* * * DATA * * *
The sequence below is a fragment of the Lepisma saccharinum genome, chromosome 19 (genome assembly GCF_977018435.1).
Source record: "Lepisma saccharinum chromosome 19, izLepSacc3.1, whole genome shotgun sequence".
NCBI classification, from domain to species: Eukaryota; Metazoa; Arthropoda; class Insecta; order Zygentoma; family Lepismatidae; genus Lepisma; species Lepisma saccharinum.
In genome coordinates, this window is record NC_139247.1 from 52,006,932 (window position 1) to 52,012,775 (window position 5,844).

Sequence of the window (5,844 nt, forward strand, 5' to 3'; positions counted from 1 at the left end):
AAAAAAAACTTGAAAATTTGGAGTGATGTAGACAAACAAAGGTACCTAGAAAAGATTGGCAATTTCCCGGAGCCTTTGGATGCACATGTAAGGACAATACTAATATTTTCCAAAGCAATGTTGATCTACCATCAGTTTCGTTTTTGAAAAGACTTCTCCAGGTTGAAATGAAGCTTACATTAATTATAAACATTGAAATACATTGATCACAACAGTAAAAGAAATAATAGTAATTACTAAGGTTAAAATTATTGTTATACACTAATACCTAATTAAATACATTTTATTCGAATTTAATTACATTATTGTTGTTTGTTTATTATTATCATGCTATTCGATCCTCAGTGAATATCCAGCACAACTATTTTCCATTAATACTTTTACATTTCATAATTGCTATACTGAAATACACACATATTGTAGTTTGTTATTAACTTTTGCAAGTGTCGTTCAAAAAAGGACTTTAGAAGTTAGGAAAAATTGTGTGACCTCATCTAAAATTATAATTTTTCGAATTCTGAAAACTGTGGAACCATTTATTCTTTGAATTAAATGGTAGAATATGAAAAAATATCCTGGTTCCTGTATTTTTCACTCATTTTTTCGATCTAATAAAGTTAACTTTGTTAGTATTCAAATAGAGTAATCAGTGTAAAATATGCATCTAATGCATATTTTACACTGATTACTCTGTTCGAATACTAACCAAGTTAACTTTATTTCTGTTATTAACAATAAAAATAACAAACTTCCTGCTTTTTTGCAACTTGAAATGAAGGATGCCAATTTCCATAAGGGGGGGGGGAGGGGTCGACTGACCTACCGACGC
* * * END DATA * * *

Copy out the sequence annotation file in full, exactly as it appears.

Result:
The sequence below is a fragment of the Lepisma saccharinum genome, chromosome 19 (genome assembly GCF_977018435.1).
Source record: "Lepisma saccharinum chromosome 19, izLepSacc3.1, whole genome shotgun sequence".
NCBI classification, from domain to species: Eukaryota; Metazoa; Arthropoda; class Insecta; order Zygentoma; family Lepismatidae; genus Lepisma; species Lepisma saccharinum.
In genome coordinates, this window is record NC_139247.1 from 52,006,932 (window position 1) to 52,012,775 (window position 5,844).

Sequence of the window (5,844 nt, forward strand, 5' to 3'; positions counted from 1 at the left end):
AAAAAAAACTTGAAAATTTGGAGTGATGTAGACAAACAAAGGTACCTAGAAAAGATTGGCAATTTCCCGGAGCCTTTGGATGCACATGTAAGGACAATACTAATATTTTCCAAAGCAATGTTGATCTACCATCAGTTTCGTTTTTGAAAAGACTTCTCCAGGTTGAAATGAAGCTTACATTAATTATAAACATTGAAATACATTGATCACAACAGTAAAAGAAATAATAGTAATTACTAAGGTTAAAATTATTGTTATACACTAATACCTAATTAAATACATTTTATTCGAATTTAATTACATTATTGTTGTTTGTTTATTATTATCATGCTATTCGATCCTCAGTGAATATCCAGCACAACTATTTTCCATTAATACTTTTACATTTCATAATTGCTATACTGAAATACACACATATTGTAGTTTGTTATTAACTTTTGCAAGTGTCGTTCAAAAAAGGACTTTAGAAGTTAGGAAAAATTGTGTGACCTCATCTAAAATTATAATTTTTCGAATTCTGAAAACTGTGGAACCATTTATTCTTTGAATTAAATGGTAGAATATGAAAAAATATCCTGGTTCCTGTATTTTTCACTCATTTTTTCGATCTAATAAAGTTAACTTTGTTAGTATTCAAATAGAGTAATCAGTGTAAAATATGCATCTAATGCATATTTTACACTGATTACTCTGTTCGAATACTAACCAAGTTAACTTTATTTCTGTTATTAACAATAAAAATAACAAACTTCCTGCTTTTTTGCAACTTGAAATGAAGGATGCCAATTTCCATAAGGGGGGGGGGAGGGGTCGACTGACCTACCGACGC